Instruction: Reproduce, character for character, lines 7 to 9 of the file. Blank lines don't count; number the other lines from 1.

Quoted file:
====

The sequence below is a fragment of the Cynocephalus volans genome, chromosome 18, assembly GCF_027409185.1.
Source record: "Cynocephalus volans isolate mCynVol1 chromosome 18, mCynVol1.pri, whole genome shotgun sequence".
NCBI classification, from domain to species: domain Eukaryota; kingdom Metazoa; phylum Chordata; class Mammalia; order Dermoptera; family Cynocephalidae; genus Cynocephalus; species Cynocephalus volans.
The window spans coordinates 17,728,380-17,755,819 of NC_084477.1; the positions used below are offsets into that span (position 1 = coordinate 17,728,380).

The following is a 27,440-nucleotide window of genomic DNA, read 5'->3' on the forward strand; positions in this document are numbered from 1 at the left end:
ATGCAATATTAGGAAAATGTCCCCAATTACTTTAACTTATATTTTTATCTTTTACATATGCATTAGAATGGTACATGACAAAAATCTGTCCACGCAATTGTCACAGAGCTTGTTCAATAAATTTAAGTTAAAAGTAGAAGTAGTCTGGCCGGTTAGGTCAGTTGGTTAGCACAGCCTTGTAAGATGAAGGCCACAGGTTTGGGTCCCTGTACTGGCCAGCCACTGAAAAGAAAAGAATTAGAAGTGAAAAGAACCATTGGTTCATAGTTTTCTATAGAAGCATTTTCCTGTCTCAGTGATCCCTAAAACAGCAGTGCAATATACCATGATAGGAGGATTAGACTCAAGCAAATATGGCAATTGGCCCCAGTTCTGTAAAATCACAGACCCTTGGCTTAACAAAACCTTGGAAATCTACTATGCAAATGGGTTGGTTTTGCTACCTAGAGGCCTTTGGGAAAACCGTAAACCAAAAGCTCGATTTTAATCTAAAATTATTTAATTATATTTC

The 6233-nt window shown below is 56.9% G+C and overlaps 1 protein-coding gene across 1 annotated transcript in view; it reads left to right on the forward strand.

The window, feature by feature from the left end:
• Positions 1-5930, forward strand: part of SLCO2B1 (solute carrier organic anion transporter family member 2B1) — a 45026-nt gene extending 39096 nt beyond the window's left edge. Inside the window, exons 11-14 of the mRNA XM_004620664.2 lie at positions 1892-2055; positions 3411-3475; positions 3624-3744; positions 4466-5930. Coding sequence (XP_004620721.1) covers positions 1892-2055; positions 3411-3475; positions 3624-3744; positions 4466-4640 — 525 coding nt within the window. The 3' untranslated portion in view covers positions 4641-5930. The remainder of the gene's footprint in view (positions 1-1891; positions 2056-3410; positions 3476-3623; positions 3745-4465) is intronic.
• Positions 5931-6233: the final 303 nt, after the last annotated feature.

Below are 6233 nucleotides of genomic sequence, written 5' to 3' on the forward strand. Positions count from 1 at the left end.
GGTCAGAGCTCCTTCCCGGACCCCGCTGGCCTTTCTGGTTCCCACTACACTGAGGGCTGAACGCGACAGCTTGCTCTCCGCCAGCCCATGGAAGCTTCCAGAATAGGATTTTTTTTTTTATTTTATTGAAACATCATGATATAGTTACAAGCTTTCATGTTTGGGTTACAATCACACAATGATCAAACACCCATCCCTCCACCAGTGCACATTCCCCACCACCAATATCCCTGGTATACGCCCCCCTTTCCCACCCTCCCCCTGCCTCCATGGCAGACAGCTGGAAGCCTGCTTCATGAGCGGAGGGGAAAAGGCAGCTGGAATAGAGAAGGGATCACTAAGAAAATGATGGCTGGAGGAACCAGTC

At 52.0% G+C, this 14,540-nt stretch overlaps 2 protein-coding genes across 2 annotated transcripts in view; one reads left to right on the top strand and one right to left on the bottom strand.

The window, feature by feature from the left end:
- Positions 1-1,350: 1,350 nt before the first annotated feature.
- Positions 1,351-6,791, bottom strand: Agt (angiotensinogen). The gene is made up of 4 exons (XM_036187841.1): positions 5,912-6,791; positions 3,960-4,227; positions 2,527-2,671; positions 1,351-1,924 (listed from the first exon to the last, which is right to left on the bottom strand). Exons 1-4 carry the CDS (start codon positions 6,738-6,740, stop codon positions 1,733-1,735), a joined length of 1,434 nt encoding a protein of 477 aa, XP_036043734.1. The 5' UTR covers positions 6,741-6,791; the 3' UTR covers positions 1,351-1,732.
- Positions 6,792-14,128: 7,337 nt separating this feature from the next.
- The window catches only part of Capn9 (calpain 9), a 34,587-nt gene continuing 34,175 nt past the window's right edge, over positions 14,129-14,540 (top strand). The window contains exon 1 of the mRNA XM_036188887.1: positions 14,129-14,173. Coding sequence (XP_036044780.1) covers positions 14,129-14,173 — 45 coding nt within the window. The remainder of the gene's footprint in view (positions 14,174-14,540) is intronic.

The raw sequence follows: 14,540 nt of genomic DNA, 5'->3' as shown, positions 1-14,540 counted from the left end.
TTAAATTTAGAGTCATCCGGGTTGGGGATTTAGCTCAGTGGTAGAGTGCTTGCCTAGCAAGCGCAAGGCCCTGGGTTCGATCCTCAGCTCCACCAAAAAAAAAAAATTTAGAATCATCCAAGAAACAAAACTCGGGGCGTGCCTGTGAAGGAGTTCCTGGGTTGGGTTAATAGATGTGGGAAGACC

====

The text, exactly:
The 6233-nt window shown below is 56.9% G+C and overlaps 1 protein-coding gene across 1 annotated transcript in view; it reads left to right on the forward strand.

The window, feature by feature from the left end:
• Positions 1-5930, forward strand: part of SLCO2B1 (solute carrier organic anion transporter family member 2B1) — a 45026-nt gene extending 39096 nt beyond the window's left edge. Inside the window, exons 11-14 of the mRNA XM_004620664.2 lie at positions 1892-2055; positions 3411-3475; positions 3624-3744; positions 4466-5930. Coding sequence (XP_004620721.1) covers positions 1892-2055; positions 3411-3475; positions 3624-3744; positions 4466-4640 — 525 coding nt within the window. The 3' untranslated portion in view covers positions 4641-5930. The remainder of the gene's footprint in view (positions 1-1891; positions 2056-3410; positions 3476-3623; positions 3745-4465) is intronic.